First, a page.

STEM Program Mentors
Dr. Michael Bankson
STEM Program Coordinator, Adjunct Faculty
I have an undergraduate degree in Psychology with a minor in History from Texas A&M University. This degree choice was because I was unwilling to work hard enough to be a Mechanical Engineer, although the two years of classes I took as an Engineering student have served me well over the years. While I was partying my way through a Psychology degree, I decided to investigate a rumor that I could get credit for doing undergraduate research. After talking to several faculty in the Psychology Department with no luck, I found my way to the basement of the Psychology building. I had heard that research was going on there. After being admitted to the basement laboratory complex, my curiosity went into high gear! The first question was, “What is that horrible smell?” That was followed by, “Why are those rats doing that?” The guy who let me in replied, “Rats smell bad, and I just gave them cocaine.” This was a beginning for me.
A few years later, I completed a Doctorate in Biomedical Science from the University of Texas Medical Branch Department of Pharmacology & Toxicology. I wrote my dissertation on the behavioral effects of 3,4‑methylenedioxymethamphetamine (MDMA, “ecstasy”)—in rats, of course. Upon finishing my PhD, I did post-doctoral work at Case Western Reserve University in Cleveland and Boston University School of Medicine where I focused more on the neurochemical effects of these drugs. I did a few years in the pharmaceutical industry, and found it not to my liking. Then I took on an adjunct position at Massasoit Community College and later became the STEM Program Coordinator. The best part of my job is helping to provide undergraduate research opportunities to our students in the hopes that it has the same effect as it did on me.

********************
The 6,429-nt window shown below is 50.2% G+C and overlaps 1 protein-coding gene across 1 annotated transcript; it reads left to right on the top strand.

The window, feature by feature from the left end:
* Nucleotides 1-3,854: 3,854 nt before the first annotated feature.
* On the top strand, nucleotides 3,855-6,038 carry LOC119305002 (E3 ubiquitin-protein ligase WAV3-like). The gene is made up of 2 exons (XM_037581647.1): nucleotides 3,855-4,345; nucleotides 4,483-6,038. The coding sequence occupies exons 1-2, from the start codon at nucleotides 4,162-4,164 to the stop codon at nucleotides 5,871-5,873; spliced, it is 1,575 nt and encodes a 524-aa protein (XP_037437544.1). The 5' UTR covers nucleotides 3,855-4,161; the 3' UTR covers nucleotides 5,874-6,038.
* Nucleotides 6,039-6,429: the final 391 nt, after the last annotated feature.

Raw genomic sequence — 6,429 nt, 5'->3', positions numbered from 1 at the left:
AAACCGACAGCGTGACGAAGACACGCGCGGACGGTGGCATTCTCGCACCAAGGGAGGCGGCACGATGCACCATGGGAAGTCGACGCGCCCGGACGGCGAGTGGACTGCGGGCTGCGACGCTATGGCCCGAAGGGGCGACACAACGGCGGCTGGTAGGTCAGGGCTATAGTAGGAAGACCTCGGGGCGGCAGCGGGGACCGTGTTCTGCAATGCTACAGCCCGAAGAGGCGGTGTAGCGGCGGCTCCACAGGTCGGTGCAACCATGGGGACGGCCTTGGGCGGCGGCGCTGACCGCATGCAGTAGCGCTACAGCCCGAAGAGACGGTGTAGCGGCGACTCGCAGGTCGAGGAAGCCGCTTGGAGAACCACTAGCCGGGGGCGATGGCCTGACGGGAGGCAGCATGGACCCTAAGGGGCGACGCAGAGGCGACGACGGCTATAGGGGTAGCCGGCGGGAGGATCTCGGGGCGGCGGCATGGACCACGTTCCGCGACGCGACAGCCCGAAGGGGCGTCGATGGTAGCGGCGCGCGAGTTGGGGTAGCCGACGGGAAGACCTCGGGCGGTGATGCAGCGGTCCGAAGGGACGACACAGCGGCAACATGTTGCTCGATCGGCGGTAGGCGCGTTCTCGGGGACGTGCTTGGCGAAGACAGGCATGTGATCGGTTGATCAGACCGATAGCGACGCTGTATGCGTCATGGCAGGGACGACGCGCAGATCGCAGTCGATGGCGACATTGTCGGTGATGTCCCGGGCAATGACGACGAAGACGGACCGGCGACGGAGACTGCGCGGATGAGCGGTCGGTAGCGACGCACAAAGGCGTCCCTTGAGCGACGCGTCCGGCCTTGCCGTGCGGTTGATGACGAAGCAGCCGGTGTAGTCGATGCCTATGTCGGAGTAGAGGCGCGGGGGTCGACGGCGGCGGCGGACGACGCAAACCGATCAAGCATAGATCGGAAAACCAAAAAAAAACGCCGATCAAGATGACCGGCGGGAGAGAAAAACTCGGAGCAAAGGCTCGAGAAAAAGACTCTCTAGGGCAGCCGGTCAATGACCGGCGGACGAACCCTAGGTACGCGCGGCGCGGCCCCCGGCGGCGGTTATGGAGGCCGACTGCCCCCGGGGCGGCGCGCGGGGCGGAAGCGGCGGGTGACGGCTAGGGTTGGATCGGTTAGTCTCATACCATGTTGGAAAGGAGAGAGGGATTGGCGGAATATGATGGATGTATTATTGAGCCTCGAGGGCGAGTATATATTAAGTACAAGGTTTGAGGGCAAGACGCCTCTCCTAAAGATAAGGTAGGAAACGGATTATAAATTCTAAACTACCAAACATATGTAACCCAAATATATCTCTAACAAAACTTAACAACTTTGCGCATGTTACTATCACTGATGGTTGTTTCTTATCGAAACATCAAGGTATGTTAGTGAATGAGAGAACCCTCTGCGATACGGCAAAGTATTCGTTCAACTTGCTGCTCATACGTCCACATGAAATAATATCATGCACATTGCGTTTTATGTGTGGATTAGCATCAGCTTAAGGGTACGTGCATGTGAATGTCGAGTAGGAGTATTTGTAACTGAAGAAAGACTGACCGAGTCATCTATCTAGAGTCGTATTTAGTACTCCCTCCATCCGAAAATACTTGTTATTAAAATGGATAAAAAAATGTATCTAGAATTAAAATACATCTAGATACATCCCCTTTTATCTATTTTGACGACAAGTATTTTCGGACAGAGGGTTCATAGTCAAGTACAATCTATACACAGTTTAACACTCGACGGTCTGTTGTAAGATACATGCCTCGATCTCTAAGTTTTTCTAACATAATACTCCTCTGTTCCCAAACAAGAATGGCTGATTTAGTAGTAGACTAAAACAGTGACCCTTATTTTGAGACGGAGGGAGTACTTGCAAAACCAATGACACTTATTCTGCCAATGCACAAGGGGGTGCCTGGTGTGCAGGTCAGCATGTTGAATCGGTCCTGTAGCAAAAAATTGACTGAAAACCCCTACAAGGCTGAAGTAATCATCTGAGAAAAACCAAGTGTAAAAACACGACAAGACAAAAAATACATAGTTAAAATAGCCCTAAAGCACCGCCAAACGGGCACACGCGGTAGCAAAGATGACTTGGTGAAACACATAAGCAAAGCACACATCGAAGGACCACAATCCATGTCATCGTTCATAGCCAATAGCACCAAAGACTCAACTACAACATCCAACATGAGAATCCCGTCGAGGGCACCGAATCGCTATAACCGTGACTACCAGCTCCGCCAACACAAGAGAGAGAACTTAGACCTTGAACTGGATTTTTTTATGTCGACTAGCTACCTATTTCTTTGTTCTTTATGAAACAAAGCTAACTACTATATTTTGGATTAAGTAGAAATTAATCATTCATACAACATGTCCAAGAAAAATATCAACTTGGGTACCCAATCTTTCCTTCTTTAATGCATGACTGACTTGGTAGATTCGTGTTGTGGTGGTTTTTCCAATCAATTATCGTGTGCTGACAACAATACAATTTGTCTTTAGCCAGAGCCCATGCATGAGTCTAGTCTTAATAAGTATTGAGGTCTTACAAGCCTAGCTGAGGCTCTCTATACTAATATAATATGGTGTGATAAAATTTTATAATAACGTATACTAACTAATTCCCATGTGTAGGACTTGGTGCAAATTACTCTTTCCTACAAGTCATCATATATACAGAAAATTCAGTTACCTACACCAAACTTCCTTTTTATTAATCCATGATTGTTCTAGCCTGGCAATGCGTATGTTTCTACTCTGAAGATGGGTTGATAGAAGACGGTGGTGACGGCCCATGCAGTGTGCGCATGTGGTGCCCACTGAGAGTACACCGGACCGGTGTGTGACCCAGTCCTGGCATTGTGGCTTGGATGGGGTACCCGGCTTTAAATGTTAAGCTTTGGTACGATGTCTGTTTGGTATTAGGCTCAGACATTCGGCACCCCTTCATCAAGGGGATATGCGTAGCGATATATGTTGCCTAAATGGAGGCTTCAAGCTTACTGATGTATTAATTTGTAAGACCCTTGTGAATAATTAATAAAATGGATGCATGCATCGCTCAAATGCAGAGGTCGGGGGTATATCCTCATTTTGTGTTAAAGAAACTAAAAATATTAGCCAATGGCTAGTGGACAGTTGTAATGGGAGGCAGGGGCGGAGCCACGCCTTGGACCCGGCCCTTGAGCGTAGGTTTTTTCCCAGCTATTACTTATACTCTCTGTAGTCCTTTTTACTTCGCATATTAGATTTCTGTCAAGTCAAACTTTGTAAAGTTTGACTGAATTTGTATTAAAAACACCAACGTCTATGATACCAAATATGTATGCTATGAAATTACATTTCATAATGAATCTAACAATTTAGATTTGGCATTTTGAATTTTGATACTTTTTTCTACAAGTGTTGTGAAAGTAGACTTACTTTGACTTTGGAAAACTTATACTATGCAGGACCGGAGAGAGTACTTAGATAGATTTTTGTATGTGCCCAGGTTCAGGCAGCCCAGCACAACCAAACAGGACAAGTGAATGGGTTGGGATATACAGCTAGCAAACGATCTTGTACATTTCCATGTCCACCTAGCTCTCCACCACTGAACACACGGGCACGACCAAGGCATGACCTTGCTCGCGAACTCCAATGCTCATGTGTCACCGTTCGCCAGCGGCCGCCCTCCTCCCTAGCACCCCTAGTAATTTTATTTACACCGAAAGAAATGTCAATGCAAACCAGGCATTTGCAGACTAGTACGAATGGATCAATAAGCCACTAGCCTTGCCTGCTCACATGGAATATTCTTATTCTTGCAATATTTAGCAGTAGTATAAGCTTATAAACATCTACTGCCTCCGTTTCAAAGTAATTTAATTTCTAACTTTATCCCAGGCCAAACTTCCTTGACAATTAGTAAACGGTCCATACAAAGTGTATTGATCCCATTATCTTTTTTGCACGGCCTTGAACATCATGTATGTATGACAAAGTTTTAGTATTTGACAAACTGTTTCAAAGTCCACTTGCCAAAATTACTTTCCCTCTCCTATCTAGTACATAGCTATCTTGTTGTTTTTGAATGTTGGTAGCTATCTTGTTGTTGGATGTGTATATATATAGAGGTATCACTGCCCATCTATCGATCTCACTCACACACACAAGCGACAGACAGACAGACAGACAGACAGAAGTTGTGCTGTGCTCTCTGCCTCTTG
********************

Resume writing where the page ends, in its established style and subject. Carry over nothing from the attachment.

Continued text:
Born and raised here in Southeastern Massachusetts, Adam received his bachelor’s degree in Psychology from the University of Massachusetts Dartmouth in 2009. After graduating, Adam pursued a career working with adults with intellectual and developmental disabilities in Brockton, Massachusetts, and later entered nursing school at the University of Massachusetts Boston. After only one year, Adam realized his passion lay elsewhere. Fortunately, before attending nursing school, Adam worked as a STEM research intern at Massasoit Community College, in the program’s pilot semester (2014). This experience, being part of an ongoing ecological study, strengthened Adam’s interest in science, and inspired him to pursue a career in biology. In 2017 Adam once again joined the STEM research program at Massasoit Community College, but this time as a mentor. Adam’s main focus within the project is training new students to catch, identify, and curate local wild bees, in an effort to continue the long-term monitoring of these important keystone pollinators. With a strong passion for and commitment to the advancement of science, Adam ultimately aspires to earn a graduate degree in biology or a related field.
STEM Scholars Coordinator, Adjunct Faculty